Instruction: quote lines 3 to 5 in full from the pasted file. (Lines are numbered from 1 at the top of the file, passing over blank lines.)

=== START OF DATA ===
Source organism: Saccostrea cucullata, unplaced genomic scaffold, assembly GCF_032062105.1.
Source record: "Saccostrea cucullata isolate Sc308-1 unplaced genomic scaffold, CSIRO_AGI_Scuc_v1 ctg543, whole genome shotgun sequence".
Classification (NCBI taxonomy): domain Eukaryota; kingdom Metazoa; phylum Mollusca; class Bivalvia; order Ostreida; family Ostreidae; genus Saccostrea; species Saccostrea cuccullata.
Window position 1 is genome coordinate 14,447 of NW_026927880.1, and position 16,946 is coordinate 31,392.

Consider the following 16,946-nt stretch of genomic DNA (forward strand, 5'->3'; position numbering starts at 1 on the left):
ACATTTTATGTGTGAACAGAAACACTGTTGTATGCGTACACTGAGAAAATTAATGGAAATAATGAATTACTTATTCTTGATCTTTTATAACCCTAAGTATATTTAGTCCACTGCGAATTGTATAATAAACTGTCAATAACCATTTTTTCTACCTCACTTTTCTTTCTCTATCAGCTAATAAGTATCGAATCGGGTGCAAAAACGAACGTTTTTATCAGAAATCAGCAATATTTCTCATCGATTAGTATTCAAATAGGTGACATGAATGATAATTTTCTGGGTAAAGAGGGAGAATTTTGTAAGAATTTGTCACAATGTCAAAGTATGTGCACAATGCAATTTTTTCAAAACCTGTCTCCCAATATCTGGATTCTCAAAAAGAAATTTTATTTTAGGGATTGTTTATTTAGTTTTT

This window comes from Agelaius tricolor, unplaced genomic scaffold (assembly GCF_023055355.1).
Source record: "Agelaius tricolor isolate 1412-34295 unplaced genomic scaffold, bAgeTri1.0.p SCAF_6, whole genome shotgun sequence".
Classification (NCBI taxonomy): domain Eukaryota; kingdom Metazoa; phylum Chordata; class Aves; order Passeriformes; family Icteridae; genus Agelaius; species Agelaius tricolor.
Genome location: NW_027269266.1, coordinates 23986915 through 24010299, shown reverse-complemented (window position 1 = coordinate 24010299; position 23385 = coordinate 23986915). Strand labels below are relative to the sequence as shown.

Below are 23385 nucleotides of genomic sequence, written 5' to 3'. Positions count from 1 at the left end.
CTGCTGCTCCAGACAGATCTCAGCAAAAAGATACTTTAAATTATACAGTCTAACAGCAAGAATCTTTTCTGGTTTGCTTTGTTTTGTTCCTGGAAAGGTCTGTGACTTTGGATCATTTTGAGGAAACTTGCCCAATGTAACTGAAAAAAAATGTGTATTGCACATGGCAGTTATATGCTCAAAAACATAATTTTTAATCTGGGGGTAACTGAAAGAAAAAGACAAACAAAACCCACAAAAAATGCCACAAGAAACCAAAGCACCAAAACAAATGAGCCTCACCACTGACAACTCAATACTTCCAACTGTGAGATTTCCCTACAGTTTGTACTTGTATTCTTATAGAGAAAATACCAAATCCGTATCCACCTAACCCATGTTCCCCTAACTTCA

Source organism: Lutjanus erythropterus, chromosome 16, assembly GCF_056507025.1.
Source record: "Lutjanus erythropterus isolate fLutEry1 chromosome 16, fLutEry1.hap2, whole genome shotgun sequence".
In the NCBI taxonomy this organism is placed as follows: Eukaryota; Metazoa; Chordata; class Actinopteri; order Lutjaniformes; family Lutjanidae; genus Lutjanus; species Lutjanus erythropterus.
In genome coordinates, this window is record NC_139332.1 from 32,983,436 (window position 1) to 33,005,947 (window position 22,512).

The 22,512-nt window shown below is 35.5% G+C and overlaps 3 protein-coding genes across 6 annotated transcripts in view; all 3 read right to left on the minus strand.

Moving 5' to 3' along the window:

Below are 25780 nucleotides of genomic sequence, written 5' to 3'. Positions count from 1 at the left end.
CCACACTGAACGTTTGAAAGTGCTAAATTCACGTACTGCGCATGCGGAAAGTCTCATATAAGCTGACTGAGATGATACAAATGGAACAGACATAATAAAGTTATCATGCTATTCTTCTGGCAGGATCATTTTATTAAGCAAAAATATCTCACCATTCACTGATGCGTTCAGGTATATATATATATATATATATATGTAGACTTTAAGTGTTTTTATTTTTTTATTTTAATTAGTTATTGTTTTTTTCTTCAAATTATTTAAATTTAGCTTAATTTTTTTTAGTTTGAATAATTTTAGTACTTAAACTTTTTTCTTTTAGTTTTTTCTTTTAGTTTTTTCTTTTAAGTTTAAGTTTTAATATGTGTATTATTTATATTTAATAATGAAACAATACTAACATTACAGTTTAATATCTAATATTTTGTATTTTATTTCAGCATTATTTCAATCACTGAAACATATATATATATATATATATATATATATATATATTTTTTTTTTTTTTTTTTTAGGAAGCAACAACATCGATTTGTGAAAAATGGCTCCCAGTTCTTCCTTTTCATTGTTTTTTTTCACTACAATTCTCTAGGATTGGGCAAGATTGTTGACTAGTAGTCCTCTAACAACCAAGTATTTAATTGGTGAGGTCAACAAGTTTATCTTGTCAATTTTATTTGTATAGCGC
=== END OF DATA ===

Classification (NCBI taxonomy): domain Eukaryota; kingdom Metazoa; phylum Mollusca; class Bivalvia; order Ostreida; family Ostreidae; genus Saccostrea; species Saccostrea cuccullata.
Window position 1 is genome coordinate 14,447 of NW_026927880.1, and position 16,946 is coordinate 31,392.

Consider the following 16,946-nt stretch of genomic DNA (forward strand, 5'->3'; position numbering starts at 1 on the left):